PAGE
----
Rotator cuff sutures: Subscapularis and supraspinatus tendon

Infraspinatus tendon
Next, place a suture into the infraspinatus tendon insertion (3). This can be demanding, and may be easier with traction on the previously placed sutures, with properly placed retractors, and/or repositioning the arm.

Infraspinatus tendon

Use of stay sutures
Anterior traction on the supraspinatus tendon helps expose the greater tuberosity and infraspinatus tendon.

Stay sutures

Insert a preliminary traction suture into the visible part of the posterior rotator cuff …

Preliminary traction suture

… and pull it anteriorly. This will expose the proper location for a suture in the infraspinatus tendon insertion. Then the initial traction suture is removed.

Pearl: larger needles
A stout sharp needle facilitates placing a suture through the tendon insertion.

Pull anteriorly

Reduction of the greater tuberosity

Direct reduction of the greater tuberosity fragment is performed by pulling the sutures or, …

Direct reduction of the greater tuberosity

… with instruments (eg, elevator) applied either through the incision (as illustrated) or through a separate stab incision.

Instrumentation

Preliminary fix the greater tuberosity

Tighten and tie the transverse sutures in order to preliminarily fix the greater tuberosity fragment. Thereby, the 3-part fracture is converted into a 2-part situation.

Preliminary fix the tuberosity

Reduction of the head fragment

Distal traction, perhaps augmented with increased angulation, will help to reduce the fracture.

Reduction of the head fragment

Use of an elevator
Sometimes, the incision allows insertion of an elevator to disimpact the humeral head, or to help to correct inclination/torsion and to restore a normal relationship of the medial fracture surface. The proximal fragment should be reduced anatomically to the shaft.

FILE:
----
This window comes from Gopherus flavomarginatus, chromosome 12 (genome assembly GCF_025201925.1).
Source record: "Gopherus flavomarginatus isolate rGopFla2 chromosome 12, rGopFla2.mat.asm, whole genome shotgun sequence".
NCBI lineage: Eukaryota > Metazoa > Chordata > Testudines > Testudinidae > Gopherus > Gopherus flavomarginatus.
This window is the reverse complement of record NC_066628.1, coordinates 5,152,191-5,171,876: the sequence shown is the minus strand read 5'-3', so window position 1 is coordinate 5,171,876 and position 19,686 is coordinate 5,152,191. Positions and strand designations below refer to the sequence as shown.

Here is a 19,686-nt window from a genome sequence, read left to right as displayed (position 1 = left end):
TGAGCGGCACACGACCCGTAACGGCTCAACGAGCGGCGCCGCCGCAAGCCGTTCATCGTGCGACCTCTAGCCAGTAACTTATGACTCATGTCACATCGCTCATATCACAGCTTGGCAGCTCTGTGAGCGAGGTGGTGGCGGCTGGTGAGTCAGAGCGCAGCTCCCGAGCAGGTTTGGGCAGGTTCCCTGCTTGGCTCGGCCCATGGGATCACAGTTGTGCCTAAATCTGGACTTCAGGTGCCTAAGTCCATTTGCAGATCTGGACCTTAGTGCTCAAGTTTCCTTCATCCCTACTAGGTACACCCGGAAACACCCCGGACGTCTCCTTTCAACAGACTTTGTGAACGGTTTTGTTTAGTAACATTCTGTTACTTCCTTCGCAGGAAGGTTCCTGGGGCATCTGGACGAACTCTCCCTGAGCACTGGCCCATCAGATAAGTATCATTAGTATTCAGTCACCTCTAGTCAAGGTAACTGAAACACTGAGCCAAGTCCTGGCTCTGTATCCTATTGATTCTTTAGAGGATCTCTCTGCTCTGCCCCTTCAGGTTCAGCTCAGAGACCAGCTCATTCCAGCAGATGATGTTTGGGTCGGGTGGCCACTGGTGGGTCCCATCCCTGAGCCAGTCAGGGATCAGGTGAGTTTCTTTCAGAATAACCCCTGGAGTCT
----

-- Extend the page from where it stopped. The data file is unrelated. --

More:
The actual process of reduction is done with image intensifier control.

Using an elevator

Preliminary fixation

Quite often, the humeral head is not stable enough and requires additional preliminary fixation using 2 or 3 K-wires. Make sure to place them from anterior in order to avoid interference with the foreseen plate position.

Confirmation of reduction
The correct reduction must be confirmed in both AP and lateral views using image intensifier control.

Preliminary fixation

5. Plate position

Correct plate position

The correct plate position is:

  1. about 5-8 mm distal to the top of the greater tuberosity
  2. aligned properly along the axis of the humeral shaft
  3. slightly posterior to the bicipital groove (2-4 mm)
Correct plate position

Pitfall 1: plate too close to the bicipital groove
The bicipital tendon and the ascending branch of the anterior humeral circumflex artery are at risk if the plate is positioned too close to the bicipital groove. (The illustration shows the plate in correct position, posterior to the bicipital groove).

Pitfall: plate too close to the bicipital groove

Pitfall 2: plate too proximal
A plate positioned too proximal carries two risks:

  1. The plate can impinge the acromion
  2. The most proximal screws might penetrate or fail to securely engage the humeral head
Pitfall: plate too proximal

6. Plate fixation

Positioning wires (for plate location)

To ensure appropriate plate position, somewhat obscured by a small incision, it helps to place temporary K-wires that can be used for radiographically controlled guidance.
Insert 2 positioning K-wires, one at the lateral border the bicipital groove and the other at the tip of the greater tuberosity. (These positioning wires can be used for provisional tuberosity fixation.)
The anterior positioning K-wire sets the location for the anterior edge of the plate, 2-4 mm lateral to the bicipital groove.
The proximal positioning K-wire determines the proximal edge of the plate, 5-8 mm distal to the tip of the greater tuberosity.

Positioning wires (for plate location)

Insert plate

Identify the axillary nerve by palpating on the undersurface of the deltoid muscle. This helps protect it during plate insertion.
Insert the plate, assembled on an aiming device, under the deltoid muscle, and slide it distally under the deltoid and along the humerus. Always keep the plate in contact with bone.